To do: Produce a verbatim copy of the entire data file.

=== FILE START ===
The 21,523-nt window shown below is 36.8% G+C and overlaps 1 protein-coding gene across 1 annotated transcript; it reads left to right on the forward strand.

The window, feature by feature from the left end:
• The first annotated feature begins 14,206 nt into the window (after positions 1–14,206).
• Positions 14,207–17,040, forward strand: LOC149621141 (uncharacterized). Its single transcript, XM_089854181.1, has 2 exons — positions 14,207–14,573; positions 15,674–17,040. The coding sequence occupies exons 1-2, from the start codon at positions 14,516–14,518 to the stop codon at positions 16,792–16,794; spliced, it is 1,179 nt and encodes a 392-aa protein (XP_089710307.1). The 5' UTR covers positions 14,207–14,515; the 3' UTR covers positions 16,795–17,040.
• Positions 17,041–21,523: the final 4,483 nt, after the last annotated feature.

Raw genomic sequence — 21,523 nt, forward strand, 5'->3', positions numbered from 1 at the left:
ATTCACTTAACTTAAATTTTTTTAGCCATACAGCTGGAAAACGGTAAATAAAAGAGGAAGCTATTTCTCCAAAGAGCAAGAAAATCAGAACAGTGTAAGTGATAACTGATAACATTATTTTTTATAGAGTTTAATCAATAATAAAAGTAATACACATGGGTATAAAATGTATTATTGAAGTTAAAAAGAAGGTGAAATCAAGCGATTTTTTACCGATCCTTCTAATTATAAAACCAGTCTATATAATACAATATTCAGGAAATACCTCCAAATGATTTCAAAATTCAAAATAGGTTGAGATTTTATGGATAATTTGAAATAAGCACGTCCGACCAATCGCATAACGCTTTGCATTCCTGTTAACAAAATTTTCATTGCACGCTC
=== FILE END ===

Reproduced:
The 21,523-nt window shown below is 36.8% G+C and overlaps 1 protein-coding gene across 1 annotated transcript; it reads left to right on the forward strand.

The window, feature by feature from the left end:
• The first annotated feature begins 14,206 nt into the window (after positions 1–14,206).
• Positions 14,207–17,040, forward strand: LOC149621141 (uncharacterized). Its single transcript, XM_089854181.1, has 2 exons — positions 14,207–14,573; positions 15,674–17,040. The coding sequence occupies exons 1-2, from the start codon at positions 14,516–14,518 to the stop codon at positions 16,792–16,794; spliced, it is 1,179 nt and encodes a 392-aa protein (XP_089710307.1). The 5' UTR covers positions 14,207–14,515; the 3' UTR covers positions 16,795–17,040.
• Positions 17,041–21,523: the final 4,483 nt, after the last annotated feature.

Raw genomic sequence — 21,523 nt, forward strand, 5'->3', positions numbered from 1 at the left:
ATTCACTTAACTTAAATTTTTTTAGCCATACAGCTGGAAAACGGTAAATAAAAGAGGAAGCTATTTCTCCAAAGAGCAAGAAAATCAGAACAGTGTAAGTGATAACTGATAACATTATTTTTTATAGAGTTTAATCAATAATAAAAGTAATACACATGGGTATAAAATGTATTATTGAAGTTAAAAAGAAGGTGAAATCAAGCGATTTTTTACCGATCCTTCTAATTATAAAACCAGTCTATATAATACAATATTCAGGAAATACCTCCAAATGATTTCAAAATTCAAAATAGGTTGAGATTTTATGGATAATTTGAAATAAGCACGTCCGACCAATCGCATAACGCTTTGCATTCCTGTTAACAAAATTTTCATTGCACGCTC